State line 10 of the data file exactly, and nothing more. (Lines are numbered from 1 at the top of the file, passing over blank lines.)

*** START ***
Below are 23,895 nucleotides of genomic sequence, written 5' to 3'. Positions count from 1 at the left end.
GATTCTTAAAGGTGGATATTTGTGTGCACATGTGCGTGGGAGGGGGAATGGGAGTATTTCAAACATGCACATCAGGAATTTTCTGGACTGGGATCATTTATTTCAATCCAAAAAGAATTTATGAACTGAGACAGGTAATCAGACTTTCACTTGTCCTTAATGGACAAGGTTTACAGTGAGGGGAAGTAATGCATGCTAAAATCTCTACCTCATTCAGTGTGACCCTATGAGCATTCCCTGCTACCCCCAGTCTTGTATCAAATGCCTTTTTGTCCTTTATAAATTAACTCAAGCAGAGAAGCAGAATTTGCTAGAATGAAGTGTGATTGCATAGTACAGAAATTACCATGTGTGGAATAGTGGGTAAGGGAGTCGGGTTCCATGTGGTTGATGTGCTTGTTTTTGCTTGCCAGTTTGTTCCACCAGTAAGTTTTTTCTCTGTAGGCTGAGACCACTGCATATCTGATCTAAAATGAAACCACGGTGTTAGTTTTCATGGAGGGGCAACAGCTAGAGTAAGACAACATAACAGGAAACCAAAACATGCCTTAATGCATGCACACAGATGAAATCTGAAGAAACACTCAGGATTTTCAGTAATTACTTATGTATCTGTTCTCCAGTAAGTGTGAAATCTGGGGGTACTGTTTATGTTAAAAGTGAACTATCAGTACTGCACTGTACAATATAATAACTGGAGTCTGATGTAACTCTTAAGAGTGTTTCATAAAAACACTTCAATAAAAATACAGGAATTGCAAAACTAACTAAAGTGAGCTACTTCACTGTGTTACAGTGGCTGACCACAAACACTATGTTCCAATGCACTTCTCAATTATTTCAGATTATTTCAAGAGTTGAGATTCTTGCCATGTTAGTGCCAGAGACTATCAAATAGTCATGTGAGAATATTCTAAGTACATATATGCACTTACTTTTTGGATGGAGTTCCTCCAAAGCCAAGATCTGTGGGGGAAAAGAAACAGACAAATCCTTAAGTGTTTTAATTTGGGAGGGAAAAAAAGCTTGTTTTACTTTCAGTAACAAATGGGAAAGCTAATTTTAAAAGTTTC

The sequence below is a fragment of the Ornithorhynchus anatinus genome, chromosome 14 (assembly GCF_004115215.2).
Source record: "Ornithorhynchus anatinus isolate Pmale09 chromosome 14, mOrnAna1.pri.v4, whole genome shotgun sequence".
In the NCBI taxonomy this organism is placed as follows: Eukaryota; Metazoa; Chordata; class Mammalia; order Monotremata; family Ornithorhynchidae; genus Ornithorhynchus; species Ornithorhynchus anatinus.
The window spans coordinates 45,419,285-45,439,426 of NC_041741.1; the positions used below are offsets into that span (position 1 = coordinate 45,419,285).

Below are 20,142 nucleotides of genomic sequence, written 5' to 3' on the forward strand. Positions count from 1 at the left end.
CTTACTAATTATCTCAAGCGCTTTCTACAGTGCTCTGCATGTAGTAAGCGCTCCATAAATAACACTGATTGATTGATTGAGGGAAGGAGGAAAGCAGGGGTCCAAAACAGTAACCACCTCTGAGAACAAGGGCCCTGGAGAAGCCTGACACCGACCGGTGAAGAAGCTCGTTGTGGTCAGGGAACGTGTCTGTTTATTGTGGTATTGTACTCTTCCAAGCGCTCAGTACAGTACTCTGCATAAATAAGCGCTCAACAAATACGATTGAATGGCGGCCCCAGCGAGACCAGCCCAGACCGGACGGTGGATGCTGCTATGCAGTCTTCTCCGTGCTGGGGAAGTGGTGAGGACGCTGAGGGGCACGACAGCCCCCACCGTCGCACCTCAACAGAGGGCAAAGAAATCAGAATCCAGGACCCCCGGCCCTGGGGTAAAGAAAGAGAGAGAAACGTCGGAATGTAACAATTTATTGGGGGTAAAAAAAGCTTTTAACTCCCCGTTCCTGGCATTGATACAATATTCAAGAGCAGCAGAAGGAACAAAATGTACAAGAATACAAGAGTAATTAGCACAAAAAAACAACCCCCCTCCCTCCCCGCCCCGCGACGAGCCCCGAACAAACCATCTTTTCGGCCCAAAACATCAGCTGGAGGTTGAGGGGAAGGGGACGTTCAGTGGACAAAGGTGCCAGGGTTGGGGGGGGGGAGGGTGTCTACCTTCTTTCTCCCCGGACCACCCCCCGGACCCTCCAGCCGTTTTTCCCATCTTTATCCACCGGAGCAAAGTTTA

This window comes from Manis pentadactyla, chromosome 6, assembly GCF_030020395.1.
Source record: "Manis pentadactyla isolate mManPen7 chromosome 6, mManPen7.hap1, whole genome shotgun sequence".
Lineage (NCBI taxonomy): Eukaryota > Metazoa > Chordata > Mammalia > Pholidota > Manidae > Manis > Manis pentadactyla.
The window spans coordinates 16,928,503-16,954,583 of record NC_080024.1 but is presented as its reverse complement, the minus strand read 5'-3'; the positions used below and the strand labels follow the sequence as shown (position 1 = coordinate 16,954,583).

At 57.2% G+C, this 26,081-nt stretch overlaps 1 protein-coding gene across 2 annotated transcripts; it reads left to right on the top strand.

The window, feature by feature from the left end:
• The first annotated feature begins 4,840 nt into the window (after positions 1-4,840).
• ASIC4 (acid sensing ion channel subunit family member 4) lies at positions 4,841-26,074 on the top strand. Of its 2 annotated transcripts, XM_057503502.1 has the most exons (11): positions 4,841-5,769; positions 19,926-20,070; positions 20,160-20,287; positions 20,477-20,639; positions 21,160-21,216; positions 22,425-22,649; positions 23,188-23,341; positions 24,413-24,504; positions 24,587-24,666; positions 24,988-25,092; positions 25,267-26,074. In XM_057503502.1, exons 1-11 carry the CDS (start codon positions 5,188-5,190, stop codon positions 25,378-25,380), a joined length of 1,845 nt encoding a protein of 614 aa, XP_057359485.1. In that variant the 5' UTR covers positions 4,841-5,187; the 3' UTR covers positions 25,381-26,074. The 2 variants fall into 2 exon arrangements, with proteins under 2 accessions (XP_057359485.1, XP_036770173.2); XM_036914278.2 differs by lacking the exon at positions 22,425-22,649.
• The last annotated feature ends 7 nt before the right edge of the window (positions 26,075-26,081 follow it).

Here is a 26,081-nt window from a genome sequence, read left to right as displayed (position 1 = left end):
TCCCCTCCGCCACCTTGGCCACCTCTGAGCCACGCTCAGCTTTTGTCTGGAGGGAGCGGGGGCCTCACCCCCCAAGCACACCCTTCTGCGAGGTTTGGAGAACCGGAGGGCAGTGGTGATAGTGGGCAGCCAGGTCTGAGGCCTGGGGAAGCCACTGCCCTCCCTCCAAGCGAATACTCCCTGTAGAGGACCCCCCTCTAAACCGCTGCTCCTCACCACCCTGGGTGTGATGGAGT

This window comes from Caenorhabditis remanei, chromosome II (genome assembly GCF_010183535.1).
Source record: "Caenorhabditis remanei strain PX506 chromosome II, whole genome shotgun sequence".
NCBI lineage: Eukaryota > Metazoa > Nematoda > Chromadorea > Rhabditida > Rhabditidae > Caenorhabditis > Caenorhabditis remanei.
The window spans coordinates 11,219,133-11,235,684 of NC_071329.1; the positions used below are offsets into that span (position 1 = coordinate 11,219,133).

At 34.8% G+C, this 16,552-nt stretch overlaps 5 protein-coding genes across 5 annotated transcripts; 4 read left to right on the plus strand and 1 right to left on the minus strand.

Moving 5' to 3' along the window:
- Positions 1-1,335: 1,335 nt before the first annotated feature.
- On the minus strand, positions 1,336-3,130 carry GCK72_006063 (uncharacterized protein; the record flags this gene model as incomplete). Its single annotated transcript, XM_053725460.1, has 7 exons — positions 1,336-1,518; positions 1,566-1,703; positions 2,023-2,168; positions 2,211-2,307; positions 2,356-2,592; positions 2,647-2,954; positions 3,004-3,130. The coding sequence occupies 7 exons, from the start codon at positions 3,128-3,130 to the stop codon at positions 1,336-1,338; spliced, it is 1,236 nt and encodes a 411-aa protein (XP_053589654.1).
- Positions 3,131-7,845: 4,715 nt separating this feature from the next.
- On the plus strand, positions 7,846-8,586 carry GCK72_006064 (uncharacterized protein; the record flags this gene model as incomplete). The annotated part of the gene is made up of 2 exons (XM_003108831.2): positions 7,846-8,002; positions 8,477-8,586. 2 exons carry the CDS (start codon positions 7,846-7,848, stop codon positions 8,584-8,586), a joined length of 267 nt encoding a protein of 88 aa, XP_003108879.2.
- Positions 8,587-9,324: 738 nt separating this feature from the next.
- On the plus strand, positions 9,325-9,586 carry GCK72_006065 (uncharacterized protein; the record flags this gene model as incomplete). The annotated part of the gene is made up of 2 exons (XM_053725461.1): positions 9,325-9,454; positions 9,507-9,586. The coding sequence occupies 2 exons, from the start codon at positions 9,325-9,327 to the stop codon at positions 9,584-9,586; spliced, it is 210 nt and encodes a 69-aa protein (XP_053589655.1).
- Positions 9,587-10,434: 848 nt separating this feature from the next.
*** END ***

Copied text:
Source record: "Manis pentadactyla isolate mManPen7 chromosome 6, mManPen7.hap1, whole genome shotgun sequence".